Surgical Revascularization in Patients with End-Stage Renal Disease: Results Using a New Paradigm in Outcomes Assessment

Jones, Wesley B.; Cull, David L.; Kalbaugh, Corey A.; Cass, Anna L.; Taylor, Spence M.
June 2007
American Surgeon;Jun2007, Vol. 73 Issue 6, p598
Academic Journal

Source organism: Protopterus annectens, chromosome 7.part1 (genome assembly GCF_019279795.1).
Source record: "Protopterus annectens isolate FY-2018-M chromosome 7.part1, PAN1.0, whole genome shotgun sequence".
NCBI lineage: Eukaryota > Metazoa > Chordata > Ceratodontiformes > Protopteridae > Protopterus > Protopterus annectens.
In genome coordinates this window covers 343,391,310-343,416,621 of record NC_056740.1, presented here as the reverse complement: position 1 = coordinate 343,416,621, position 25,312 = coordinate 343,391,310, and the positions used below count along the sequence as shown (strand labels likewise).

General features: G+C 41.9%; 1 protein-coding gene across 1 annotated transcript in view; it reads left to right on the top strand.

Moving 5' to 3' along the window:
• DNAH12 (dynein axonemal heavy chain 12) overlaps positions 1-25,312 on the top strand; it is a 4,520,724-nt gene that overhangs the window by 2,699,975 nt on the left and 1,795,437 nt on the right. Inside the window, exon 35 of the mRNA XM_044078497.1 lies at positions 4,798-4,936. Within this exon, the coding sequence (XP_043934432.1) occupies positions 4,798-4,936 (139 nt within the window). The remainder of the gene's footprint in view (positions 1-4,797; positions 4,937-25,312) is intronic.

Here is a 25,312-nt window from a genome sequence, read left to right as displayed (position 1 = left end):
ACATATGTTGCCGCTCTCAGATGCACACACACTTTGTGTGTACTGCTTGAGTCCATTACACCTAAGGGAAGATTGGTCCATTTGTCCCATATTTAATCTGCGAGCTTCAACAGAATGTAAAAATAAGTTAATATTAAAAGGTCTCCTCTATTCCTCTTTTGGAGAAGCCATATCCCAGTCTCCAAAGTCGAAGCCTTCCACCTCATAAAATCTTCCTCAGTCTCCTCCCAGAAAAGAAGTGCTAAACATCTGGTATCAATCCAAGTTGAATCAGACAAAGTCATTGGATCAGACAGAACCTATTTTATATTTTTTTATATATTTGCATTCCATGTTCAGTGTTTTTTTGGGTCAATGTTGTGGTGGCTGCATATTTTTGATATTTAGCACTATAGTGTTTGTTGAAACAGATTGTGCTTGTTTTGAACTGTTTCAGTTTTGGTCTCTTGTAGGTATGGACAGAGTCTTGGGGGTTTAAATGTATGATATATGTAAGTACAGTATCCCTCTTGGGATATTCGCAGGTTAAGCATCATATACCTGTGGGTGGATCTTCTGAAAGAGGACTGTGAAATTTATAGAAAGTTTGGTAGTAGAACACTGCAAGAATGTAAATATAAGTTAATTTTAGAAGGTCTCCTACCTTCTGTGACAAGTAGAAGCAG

Studies evaluating the outcome of surgical revascularization (SR) for critical limb ischemia in patients who have end-stage renal disease (ESRD) have differed widely in their findings and conclusions. Differences in definitions of success are largely responsible for the varying outcomes. We developed a method of outcomes assessment that incorporates four all-inclusive endpoints to define success. These include primary graft patency to the point of wound healing, postoperative survival of at least 6 months, limb salvage of at least 1 year, and maintenance of ambulatory status of at least 6 months. The purpose of this study was to use this novel method of defining success to determine the outcome of SR in patients with ESRD. From 1998 to 2004, 40 patients (52 limbs) with ESRD and tissue loss underwent SR for limb salvage. Secondary graft patency and limb salvage rates at 36 months were 54.7 per cent and 53 per cent, respectively. When considering each of the four components used to define success separately, success encouragingly ranged between 60 per cent (patent graft until wound healing) and 87.5 per cent (survival for 6 months). However, if all parameters were combined, clinical success was achieved in only 40 per cent (16/40) of patients. Coronary artery disease was the only factor found to significantly reduce success (P = 0.04). In conclusion, using this multiparameter definition of success, which combines four rather modest outcome milestones, favorable outcome occurred in the minority of cases. This study challenges our current method of analyzing success and questions our therapeutic approach to patients with critical limb ischemia and ESRD.


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